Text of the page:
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FBI recognizes lawyer for leadership

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An attorney received an award from the FBI's Indianapolis Office for her support of the FBI's community outreach efforts and for furthering the agency's mission.

Liberty Roberts, a partner at Collier-Magar & Roberts, received the 2009 Director's Community Leadership Award from Michael S. Welch, special agent in charge of the Indianapolis Office Dec. 4.

The 2005 graduate of the FBI Citizens' Academy is president-elect of the Board of Directors for the Indianapolis Chapter of the FBI Citizens' Academy Foundation, which funds the training sessions. Her term as president starts in 2010.

To support the FBI's mission, Roberts co-chaired the committee and donated hundreds of hours of her time to organize the FBI's 100th anniversary celebration in 2008. She also supported the FBI's annual summer picnic in July, which hosted more than 500 people for the event that connects the FBI employees to local law enforcement officers and the community.

She has actively encouraged other community members, particularly other attorneys she knows, to consider applying for the academy. Indianapolis classes take place one night a week during the fall, including a Saturday class that includes firearms training at a shooting range.

The FBI will also offer intensive citizens' academies in Fort Wayne and Merrillville during spring 2010 that will take place over a Thursday evening, an entire Friday, and all day Saturday. The Fort Wayne sessions take place the weekend of May 13-15; the Merrillville sessions take place the weekend of May 20-22. Classes will have no more than 25 students. Applications for those sessions are due by Dec. 18.

Applications for the fall 2010 Indianapolis sessions are due in April; those interested are encouraged to apply early.

More information about how to apply for any of the upcoming citizens' academy sessions can be obtained from Kathy Sipes at (317) 321-6119 or Kathryn.Sipes@ic.fbi.gov .

Indiana Lawyer reported about attorneys who have gone through the citizens' academy in the April 16-29, 2008, edition.

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  1. Indianapolis employers harassment among minorities AFRICAN Americans needs to be discussed the metro Indianapolis area is horrible when it comes to harassing African American employees especially in the local healthcare facilities. Racially profiling in the workplace is an major issue. Please make it better because I'm many civil rights leaders would come here and justify that Indiana is a state the WORKS only applies to Caucasian Americans especially in Hamilton county. Indiana targets African Americans in the workplace so when governor pence is trying to convince people to vote for him this would be awesome publicity for the Presidency Elections.

  2. Wishing Mary Willis only God's best, and superhuman strength, as she attempts to right a ship that too often strays far off course. May she never suffer this personal affect, as some do who attempt to change a broken system: https://www.youtube.com/watch?v=QojajMsd2nE

  3. Indiana's seatbelt law is not punishable as a crime. It is an infraction. Apparently some of our Circuit judges have deemed settled law inapplicable if it fails to fit their litmus test of political correctness. Extrapolating to redefine terms of behavior in a violation of immigration law to the entire body of criminal law leaves a smorgasbord of opportunity for judicial mischief.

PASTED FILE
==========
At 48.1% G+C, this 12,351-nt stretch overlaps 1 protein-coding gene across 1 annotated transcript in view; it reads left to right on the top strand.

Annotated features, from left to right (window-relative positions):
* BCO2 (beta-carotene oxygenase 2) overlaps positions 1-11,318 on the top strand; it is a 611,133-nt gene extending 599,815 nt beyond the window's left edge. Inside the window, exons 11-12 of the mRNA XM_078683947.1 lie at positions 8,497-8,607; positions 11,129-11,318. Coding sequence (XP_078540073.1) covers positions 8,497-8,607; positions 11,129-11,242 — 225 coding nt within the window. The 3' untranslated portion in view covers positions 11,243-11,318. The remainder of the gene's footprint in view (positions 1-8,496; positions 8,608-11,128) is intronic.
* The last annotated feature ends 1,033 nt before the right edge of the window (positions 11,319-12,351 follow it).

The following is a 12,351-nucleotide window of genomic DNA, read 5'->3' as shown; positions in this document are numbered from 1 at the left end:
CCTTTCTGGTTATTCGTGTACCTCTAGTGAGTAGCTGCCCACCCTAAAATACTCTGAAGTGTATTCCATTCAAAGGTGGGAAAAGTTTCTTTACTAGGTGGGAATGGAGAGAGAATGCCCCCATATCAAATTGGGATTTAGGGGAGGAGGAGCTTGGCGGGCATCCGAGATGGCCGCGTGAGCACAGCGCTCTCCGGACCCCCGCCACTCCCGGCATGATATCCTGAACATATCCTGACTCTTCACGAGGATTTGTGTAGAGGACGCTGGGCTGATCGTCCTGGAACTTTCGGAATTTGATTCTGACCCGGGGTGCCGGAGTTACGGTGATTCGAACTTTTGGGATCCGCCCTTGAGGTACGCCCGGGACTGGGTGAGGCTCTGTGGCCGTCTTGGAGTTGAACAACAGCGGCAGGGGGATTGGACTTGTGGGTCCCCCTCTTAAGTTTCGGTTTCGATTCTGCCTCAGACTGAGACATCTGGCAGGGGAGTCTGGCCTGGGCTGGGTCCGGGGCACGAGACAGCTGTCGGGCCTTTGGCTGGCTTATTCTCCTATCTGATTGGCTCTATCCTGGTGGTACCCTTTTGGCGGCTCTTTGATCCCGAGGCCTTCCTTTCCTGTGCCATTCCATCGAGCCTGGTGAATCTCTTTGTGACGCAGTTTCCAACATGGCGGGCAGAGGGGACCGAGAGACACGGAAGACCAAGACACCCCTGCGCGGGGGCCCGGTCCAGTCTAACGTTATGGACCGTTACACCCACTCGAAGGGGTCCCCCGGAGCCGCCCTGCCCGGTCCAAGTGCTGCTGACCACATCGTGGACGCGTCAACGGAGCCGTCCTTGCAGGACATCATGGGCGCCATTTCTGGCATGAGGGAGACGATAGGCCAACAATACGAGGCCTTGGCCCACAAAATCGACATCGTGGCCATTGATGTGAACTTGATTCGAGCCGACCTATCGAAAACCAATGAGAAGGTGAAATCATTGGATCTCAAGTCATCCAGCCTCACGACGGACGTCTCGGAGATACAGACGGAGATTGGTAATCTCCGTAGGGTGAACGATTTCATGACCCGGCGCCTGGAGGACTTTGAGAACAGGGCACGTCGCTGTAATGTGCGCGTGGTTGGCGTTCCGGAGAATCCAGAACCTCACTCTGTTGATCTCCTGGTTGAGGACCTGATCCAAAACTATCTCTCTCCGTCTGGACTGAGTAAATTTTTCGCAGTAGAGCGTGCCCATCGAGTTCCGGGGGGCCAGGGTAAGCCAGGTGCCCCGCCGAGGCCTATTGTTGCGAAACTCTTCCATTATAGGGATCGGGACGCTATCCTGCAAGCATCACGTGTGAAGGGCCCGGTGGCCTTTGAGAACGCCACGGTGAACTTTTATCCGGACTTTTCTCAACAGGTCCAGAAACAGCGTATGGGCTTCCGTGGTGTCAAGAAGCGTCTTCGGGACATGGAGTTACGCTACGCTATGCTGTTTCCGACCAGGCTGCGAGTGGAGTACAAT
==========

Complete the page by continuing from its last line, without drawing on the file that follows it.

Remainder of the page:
4. I wonder if $10 diversions for failure to wear seat belts are considered moral turpitude in federal immigration law like they are under Indiana law? Anyone know?

  5. What a fine article, thank you! I can testify firsthand and by detailed legal reports (at end of this note) as to the dire consequences of rejecting this truth from the fine article above: "The inclusion and expansion of this right [to jury] in Indiana’s Constitution is a clear reflection of our state’s intention to emphasize the importance of every Hoosier’s right to make their case in front of a jury of their peers." Over $20? Every Hoosier? Well then how about when your very vocation is on the line? How about instead of a jury of peers, one faces a bevy of political appointees, mini-czars, who care less about due process of the law than the real czars did? Instead of trial by jury, trial by ideological ordeal run by Orwellian agents? Well that is built into more than a few administrative law committees of the Ind S.Ct., and it is now being weaponized, as is revealed in articles posted at this ezine, to root out post moderns heresies like refusal to stand and pledge allegiance to all things politically correct. My career was burned at the stake for not so saluting, but I think I was just one of the early logs. Due, at least in part, to the removal of the jury from bar admission and bar discipline cases, many more fires will soon be lit. Perhaps one awaits you, dear heretic? Oh, at that Ind. article 12 plank about a remedy at law for every damage done ... ah, well, the founders evidently meant only for those damages done not by the government itself, rabid statists that they were. (Yes, that was sarcasm.) My written reports available here: Denied petition for cert (this time around): http://tinyurl.com/zdmawmw Denied petition for cert (from the 2009 denial and five year banishment): http://tinyurl.com/zcypybh Related, not written by me: Amicus brief: http://tinyurl.com/hvh7qgp

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